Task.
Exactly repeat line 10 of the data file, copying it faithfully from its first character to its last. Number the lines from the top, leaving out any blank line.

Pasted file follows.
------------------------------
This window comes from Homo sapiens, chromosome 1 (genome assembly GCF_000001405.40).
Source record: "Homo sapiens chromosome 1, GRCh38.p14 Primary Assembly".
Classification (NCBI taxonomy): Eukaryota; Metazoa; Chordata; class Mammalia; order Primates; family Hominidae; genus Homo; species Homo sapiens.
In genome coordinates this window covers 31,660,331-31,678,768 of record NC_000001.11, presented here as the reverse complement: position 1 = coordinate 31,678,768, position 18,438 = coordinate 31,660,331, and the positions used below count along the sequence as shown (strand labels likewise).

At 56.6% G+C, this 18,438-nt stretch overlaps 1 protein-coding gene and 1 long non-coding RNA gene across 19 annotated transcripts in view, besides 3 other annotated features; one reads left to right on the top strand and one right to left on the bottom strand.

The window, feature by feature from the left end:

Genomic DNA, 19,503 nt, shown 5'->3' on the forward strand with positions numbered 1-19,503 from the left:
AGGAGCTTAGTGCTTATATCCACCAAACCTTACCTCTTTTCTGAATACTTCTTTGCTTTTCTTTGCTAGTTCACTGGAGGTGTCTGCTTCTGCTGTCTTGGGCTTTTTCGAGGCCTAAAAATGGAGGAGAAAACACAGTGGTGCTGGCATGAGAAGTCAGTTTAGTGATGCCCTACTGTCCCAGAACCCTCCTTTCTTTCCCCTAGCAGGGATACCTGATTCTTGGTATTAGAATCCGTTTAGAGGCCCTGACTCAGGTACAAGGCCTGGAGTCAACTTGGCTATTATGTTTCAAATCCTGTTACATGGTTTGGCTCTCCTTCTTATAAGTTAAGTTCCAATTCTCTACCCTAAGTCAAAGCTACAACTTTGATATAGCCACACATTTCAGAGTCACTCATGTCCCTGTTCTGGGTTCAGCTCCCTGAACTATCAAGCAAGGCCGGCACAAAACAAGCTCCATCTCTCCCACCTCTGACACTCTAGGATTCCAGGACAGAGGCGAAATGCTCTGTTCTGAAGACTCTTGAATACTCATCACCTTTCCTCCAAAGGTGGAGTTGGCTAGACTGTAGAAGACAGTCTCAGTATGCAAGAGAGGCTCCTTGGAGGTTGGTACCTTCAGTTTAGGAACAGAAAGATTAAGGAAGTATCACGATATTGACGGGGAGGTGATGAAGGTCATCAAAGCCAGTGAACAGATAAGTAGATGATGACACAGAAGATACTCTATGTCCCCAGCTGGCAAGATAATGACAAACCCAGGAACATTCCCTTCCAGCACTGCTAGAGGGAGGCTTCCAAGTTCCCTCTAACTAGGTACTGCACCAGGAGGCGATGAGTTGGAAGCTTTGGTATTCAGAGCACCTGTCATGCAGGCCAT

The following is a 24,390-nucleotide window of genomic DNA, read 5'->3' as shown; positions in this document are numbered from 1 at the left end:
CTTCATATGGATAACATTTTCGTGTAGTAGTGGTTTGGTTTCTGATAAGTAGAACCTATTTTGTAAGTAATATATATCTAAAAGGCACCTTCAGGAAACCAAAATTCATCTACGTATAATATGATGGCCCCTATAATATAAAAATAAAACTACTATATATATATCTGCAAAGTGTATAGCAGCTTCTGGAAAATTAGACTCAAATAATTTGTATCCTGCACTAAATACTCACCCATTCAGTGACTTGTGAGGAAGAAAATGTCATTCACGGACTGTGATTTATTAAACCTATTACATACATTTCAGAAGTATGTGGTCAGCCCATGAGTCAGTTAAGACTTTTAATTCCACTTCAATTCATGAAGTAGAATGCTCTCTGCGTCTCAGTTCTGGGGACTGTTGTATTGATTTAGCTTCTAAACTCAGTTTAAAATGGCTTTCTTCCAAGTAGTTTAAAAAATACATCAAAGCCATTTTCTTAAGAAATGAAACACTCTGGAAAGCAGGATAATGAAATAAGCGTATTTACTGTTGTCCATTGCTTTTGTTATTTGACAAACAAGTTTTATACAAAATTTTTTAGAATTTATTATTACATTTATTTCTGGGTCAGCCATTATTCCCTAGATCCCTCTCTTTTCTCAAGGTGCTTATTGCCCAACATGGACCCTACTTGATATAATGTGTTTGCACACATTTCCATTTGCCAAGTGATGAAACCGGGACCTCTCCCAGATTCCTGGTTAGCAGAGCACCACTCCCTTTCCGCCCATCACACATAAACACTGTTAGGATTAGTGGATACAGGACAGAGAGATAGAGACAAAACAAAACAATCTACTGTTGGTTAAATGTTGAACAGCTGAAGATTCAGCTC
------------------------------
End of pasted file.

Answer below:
CTTCATATGGATAACATTTTCGTGTAGTAGTGGTTTGGTTTCTGATAAGTAGAACCTATTTTGTAAGTAATATATATCTAAAAGGCACCTTCAGGAAACCAAAATTCATCTACGTATAATATGATGGCCCCTATAATATAAAAATAAAACTACTATATATATATCTGCAAAGTGTATAGCAGCTTCTGGAAAATTAGACTCAAATAATTTGTATCCTGCACTAAATACTCACCCATTCAGTGACTTGTGAGGAAGAAAATGTCATTCACGGACTGTGATTTATTAAACCTATTACATACATTTCAGAAGTATGTGGTCAGCCCATGAGTCAGTTAAGACTTTTAATTCCACTTCAATTCATGAAGTAGAATGCTCTCTGCGTCTCAGTTCTGGGGACTGTTGTATTGATTTAGCTTCTAAACTCAGTTTAAAATGGCTTTCTTCCAAGTAGTTTAAAAAATACATCAAAGCCATTTTCTTAAGAAATGAAACACTCTGGAAAGCAGGATAATGAAATAAGCGTATTTACTGTTGTCCATTGCTTTTGTTATTTGACAAACAAGTTTTATACAAAATTTTTTAGAATTTATTATTACATTTATTTCTGGGTCAGCCATTATTCCCTAGATCCCTCTCTTTTCTCAAGGTGCTTATTGCCCAACATGGACCCTACTTGATATAATGTGTTTGCACACATTTCCATTTGCCAAGTGATGAAACCGGGACCTCTCCCAGATTCCTGGTTAGCAGAGCACCACTCCCTTTCCGCCCATCACACATAAACACTGTTAGGATTAGTGGATACAGGACAGAGAGATAGAGACAAAACAAAACAATCTACTGTTGGTTAAATGTTGAACAGCTGAAGATTCAGCTC